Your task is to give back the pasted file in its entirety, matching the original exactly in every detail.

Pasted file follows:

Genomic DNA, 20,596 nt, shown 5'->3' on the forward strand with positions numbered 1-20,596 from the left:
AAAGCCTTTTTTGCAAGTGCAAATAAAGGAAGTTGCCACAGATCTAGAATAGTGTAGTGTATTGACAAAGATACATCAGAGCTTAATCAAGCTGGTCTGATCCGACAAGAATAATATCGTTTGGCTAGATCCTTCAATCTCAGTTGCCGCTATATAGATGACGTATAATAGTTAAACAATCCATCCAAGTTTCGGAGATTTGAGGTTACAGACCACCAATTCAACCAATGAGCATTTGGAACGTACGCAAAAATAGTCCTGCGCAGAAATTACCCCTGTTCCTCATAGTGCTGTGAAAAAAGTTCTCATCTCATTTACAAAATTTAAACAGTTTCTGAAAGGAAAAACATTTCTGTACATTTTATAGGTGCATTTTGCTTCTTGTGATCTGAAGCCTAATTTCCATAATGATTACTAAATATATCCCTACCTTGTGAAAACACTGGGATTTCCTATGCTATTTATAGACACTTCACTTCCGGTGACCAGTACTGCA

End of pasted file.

Genomic DNA, 20,596 nt, shown 5'->3' on the forward strand with positions numbered 1-20,596 from the left:
AAAGCCTTTTTTGCAAGTGCAAATAAAGGAAGTTGCCACAGATCTAGAATAGTGTAGTGTATTGACAAAGATACATCAGAGCTTAATCAAGCTGGTCTGATCCGACAAGAATAATATCGTTTGGCTAGATCCTTCAATCTCAGTTGCCGCTATATAGATGACGTATAATAGTTAAACAATCCATCCAAGTTTCGGAGATTTGAGGTTACAGACCACCAATTCAACCAATGAGCATTTGGAACGTACGCAAAAATAGTCCTGCGCAGAAATTACCCCTGTTCCTCATAGTGCTGTGAAAAAAGTTCTCATCTCATTTACAAAATTTAAACAGTTTCTGAAAGGAAAAACATTTCTGTACATTTTATAGGTGCATTTTGCTTCTTGTGATCTGAAGCCTAATTTCCATAATGATTACTAAATATATCCCTACCTTGTGAAAACACTGGGATTTCCTATGCTATTTATAGACACTTCACTTCCGGTGACCAGTACTGCA